\u201cThis is a significant loss for the First Amendment more than even for the BDS movement. It is also yet another piece of fuel for #antisemitism as having #Israel be an exception to free speech will surely increase that scourge. \n\nhttps://t.co/vZLTViKwf0\u201d— Mitchell Plitnick \ud83d\udd25\ud83d\udd4e (@Mitchell Plitnick \ud83d\udd25\ud83d\udd4e) 1677013086
While federal courts in Arizona, Georgia, Kansas, and Texas have ruled that laws banning or penalizing boycotts of Israel are unconstitutional under the First Amendment, each of those states subsequently amended their respective legislation to apply only to larger contractors and exclude individuals.
According to a database compiled by Lara Friedman at the Foundation for Middle East Peace, at least 34 U.S. states have passed laws targeting boycotts of Israel or its illegal Jewish-only settler colonies in the occupied West Bank and East Jerusalem.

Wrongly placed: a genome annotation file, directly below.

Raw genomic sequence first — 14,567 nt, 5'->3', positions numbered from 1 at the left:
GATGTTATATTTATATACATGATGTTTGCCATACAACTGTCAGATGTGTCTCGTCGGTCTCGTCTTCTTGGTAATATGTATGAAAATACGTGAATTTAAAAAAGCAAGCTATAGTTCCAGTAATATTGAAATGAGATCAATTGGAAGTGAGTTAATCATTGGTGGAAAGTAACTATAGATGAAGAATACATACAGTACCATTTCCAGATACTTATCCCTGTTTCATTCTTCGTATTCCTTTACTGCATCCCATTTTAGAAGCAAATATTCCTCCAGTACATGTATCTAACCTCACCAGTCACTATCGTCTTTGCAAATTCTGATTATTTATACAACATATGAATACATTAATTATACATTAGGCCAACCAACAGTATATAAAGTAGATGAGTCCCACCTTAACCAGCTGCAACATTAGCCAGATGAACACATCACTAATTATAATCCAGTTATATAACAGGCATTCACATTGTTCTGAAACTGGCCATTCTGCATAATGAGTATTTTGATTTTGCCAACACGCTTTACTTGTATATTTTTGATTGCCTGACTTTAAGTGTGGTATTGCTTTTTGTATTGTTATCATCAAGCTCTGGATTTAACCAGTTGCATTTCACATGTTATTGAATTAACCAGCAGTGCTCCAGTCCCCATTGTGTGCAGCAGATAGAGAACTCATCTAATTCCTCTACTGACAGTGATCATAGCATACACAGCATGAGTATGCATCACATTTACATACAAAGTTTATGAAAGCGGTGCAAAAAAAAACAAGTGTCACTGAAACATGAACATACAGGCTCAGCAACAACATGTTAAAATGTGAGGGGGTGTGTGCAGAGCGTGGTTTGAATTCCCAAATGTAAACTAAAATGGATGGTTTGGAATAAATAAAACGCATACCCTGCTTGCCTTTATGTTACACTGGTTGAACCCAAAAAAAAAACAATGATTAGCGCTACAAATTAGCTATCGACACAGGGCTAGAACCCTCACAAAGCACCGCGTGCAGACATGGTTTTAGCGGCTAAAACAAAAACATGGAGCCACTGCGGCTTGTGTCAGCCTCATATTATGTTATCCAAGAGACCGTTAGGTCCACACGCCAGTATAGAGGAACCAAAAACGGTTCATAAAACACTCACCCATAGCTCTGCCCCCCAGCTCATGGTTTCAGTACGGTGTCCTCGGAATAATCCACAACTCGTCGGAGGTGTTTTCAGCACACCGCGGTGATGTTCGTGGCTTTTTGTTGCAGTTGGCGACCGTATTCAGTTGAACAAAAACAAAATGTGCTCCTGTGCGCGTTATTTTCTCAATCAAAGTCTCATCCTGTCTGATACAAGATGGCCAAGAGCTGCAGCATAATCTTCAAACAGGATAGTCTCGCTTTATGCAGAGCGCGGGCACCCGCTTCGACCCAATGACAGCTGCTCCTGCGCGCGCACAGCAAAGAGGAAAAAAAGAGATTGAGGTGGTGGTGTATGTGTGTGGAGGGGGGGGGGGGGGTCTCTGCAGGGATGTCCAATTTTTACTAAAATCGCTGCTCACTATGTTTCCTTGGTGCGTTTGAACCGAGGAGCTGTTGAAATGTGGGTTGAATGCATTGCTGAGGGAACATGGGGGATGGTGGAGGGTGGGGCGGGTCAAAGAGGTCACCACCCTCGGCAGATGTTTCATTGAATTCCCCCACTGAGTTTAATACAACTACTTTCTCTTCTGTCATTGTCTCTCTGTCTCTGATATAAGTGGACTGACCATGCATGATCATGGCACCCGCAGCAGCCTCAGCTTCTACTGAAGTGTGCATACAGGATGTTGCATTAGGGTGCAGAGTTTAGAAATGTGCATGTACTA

Julie Bacha, director of the documentary film Boycott—which highlights efforts to fight anti-BDS laws including in Arkansas—toldMondoweiss that "it is unfortunate that the Supreme Court opted to stay on the sidelines for now, but let's be very clear—the fight to protect the right to boycott is far from over."
\u201cDisappointing that the Supreme Court won't be hearing Arkansas Times' challenge to Arkansas' terrible anti-boycott law. But @juliabacha is right. This isn't the end of the road.\u201d— Ramya Krishnan (@Ramya Krishnan) 1677020659
"The last—and only—time the Supreme Court reviewed the right to boycott in 1982, it ruled unanimously that the First Amendment protects the right of Americans to engage in boycotts to affect social and political change," she added. "Americans across the country will continue to exercise that right, and take their states to court when that right is violated."
"It could power every household in the U.S. with solar energy; hire 1 million elementary school teachers amid a worsening teacher shortage; provide free tuition for 2 out of 3 public college students; or cover medical care for 7 million veterans."
U.S. Reps. Barbara Lee and Mark Pocan on Wednesday reintroduced their People Over Pentagon Act, which would slash $100 billion from the nation's military budget and reallocate that money to urgent needs, from investments in education and healthcare to combating the climate emergency.